Brigid Schulte: There is a longstanding tradition that women not only come home to the second shift of housework and childcare, but they are also expected to do what we call "the third shift" of creating the holiday magic. Let me tell you, as a parent, the "magic" is the hardest. When my son was 13, I asked him what he wanted for Christmas and he said, "Mom, I love it when you surprise me, just create the magic." And I thought, "Noooo, just tell me what you want! So I can get it!"
This pressure can make the day really awful for the person who is planning it all. Look at stress that happens over the holidays, and depression. It's really untenable for women. The holidays are magic for everyone except Mom.
Many of your experiments encourage moms to bring their family together and talk about what they value in holiday festivities. Why is this such an important first step?
Swenson: So many of our experiments involve taking something that is in one person's head and getting it out in the open where it becomes something you can engage with as a group. That's the biggest step to sharing this work evenly.
When we are so busy it's easy to just think of the list of things you have to get through, and then you own it. But if you took the hour to sit down with the family and name that list, and not only name that list but say, "What are we going for? What do we want the holidays to look like?" you can set realistic expectations.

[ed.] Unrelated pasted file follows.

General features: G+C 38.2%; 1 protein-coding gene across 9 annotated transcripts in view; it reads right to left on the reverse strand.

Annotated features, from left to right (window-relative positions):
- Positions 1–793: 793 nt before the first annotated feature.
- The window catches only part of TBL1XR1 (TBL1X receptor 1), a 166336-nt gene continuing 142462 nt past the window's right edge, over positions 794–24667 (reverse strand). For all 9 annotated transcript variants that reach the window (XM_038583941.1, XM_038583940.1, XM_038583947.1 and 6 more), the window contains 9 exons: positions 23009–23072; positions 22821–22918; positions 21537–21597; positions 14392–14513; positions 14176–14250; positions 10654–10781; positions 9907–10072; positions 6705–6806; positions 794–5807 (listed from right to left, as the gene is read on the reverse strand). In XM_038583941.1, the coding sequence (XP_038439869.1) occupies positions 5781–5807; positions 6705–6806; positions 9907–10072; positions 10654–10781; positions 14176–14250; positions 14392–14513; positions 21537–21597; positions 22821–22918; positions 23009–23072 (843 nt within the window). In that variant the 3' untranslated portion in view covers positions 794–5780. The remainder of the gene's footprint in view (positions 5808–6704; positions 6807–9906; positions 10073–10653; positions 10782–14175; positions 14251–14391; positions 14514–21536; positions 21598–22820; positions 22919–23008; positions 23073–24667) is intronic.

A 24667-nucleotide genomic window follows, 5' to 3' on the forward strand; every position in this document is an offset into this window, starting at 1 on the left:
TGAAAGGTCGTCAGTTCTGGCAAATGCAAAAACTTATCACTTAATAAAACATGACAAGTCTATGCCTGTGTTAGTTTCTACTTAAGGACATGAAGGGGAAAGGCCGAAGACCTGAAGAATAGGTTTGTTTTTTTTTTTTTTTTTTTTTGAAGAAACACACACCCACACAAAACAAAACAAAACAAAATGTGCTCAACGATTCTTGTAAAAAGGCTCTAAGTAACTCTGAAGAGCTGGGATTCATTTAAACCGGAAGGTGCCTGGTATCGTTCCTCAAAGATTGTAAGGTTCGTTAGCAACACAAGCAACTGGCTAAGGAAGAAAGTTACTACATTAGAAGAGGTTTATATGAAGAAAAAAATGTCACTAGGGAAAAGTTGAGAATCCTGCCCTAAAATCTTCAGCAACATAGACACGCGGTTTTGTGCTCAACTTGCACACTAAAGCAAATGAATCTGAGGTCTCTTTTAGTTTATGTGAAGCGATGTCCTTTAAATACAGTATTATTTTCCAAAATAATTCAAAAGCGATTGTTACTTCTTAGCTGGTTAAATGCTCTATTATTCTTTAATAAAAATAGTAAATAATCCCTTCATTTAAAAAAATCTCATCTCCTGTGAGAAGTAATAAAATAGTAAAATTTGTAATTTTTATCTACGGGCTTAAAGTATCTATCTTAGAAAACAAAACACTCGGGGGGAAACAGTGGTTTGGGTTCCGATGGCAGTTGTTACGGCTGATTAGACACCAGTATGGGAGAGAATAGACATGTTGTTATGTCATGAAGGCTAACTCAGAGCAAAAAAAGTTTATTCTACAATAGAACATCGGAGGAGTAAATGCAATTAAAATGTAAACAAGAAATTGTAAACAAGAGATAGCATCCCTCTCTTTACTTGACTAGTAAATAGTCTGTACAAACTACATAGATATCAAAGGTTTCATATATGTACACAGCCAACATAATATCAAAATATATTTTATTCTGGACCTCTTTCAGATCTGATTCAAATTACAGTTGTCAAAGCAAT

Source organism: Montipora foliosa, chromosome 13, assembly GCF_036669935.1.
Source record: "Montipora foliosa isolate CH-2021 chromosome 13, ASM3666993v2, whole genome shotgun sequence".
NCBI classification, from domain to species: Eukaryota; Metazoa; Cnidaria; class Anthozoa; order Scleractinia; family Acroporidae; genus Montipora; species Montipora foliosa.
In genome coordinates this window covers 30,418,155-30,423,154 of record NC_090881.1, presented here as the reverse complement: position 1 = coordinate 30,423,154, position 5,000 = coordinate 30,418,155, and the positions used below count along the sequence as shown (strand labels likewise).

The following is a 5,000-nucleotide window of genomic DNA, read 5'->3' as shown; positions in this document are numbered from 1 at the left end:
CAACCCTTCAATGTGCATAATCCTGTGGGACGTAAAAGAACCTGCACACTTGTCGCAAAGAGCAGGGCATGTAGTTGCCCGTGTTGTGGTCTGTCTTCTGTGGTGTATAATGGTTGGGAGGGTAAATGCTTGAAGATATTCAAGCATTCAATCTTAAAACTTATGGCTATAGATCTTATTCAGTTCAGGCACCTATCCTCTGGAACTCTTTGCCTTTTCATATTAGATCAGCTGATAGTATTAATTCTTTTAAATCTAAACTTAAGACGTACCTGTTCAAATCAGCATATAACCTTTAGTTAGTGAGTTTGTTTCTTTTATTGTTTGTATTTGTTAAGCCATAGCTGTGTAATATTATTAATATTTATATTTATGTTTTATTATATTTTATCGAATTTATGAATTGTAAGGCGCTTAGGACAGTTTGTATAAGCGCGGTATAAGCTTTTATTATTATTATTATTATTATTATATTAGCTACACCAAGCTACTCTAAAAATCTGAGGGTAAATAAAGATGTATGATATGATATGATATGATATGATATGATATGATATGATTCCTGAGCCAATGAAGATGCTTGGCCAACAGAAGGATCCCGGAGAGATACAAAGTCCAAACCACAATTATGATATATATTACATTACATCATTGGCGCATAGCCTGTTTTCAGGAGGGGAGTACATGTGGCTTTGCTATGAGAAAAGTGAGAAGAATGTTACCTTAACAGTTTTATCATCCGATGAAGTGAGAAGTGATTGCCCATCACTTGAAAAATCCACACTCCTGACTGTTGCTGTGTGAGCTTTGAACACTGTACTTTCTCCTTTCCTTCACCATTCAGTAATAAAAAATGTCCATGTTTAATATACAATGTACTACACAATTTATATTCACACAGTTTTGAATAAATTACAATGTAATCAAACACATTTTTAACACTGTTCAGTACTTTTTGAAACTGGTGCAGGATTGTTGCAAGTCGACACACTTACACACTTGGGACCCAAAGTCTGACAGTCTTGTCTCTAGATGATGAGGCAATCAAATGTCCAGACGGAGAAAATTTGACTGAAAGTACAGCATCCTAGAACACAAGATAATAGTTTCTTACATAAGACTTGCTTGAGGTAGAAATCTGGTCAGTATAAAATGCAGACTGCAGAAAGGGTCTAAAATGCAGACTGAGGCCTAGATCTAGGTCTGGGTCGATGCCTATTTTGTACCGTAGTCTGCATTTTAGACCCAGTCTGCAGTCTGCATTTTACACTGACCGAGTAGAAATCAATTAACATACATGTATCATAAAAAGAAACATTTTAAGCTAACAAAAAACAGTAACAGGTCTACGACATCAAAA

Schulte: The central question in these conversations should be: How do you want to feel? And that means everybody. When the family is together discussing the holiday, the mom gets to say that she wants to enjoy the day, and that she doesn't want to be the stressed-out person yelling at everybody.
Moms should think about their expectations of what they think the holidays should look like and consider where they come from. Are they yours, or are you trying to live up to external expectations to be the ideal worker, the ideal mother and Martha Stewart, at once?
Once you have that North Star of what you want the day to look like and how you want to feel during it, then you can ask: What is the work that needs to be done to create it? And how do we want to divide that fairly?
How can this work for gifts, too?
Swenson: Our experiment on gift giving also makes it a social process. Giving and receiving gifts can be very nice, when it's personal. But when the expectation to buy gifts all falls on mom, we can lose the nicer parts and it becomes hurried and a chore.